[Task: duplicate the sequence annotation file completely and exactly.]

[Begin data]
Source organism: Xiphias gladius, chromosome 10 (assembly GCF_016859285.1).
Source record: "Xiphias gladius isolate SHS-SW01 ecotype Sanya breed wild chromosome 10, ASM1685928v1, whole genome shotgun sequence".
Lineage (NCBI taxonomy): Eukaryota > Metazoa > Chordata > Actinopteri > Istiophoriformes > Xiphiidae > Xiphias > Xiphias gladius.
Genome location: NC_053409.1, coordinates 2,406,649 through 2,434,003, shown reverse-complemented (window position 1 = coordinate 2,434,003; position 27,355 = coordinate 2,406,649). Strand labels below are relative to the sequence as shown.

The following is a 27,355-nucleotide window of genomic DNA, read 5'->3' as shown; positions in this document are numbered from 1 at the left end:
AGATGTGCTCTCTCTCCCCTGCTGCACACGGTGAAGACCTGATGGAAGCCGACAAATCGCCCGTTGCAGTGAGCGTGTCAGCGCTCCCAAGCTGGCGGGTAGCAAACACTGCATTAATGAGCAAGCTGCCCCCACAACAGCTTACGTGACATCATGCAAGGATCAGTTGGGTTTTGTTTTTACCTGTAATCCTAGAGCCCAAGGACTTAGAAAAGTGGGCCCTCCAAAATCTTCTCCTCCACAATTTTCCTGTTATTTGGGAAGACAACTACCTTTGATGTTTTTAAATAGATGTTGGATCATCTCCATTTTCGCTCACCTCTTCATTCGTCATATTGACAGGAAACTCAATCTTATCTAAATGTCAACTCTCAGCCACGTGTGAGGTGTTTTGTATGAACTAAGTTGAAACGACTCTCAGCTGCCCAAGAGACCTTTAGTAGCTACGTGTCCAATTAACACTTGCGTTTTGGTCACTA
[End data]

Source organism: Xiphias gladius, chromosome 10 (assembly GCF_016859285.1).
Source record: "Xiphias gladius isolate SHS-SW01 ecotype Sanya breed wild chromosome 10, ASM1685928v1, whole genome shotgun sequence".
Lineage (NCBI taxonomy): Eukaryota > Metazoa > Chordata > Actinopteri > Istiophoriformes > Xiphiidae > Xiphias > Xiphias gladius.
Genome location: NC_053409.1, coordinates 2,406,649 through 2,434,003, shown reverse-complemented (window position 1 = coordinate 2,434,003; position 27,355 = coordinate 2,406,649). Strand labels below are relative to the sequence as shown.

The following is a 27,355-nucleotide window of genomic DNA, read 5'->3' as shown; positions in this document are numbered from 1 at the left end:
AGATGTGCTCTCTCTCCCCTGCTGCACACGGTGAAGACCTGATGGAAGCCGACAAATCGCCCGTTGCAGTGAGCGTGTCAGCGCTCCCAAGCTGGCGGGTAGCAAACACTGCATTAATGAGCAAGCTGCCCCCACAACAGCTTACGTGACATCATGCAAGGATCAGTTGGGTTTTGTTTTTACCTGTAATCCTAGAGCCCAAGGACTTAGAAAAGTGGGCCCTCCAAAATCTTCTCCTCCACAATTTTCCTGTTATTTGGGAAGACAACTACCTTTGATGTTTTTAAATAGATGTTGGATCATCTCCATTTTCGCTCACCTCTTCATTCGTCATATTGACAGGAAACTCAATCTTATCTAAATGTCAACTCTCAGCCACGTGTGAGGTGTTTTGTATGAACTAAGTTGAAACGACTCTCAGCTGCCCAAGAGACCTTTAGTAGCTACGTGTCCAATTAACACTTGCGTTTTGGTCACTA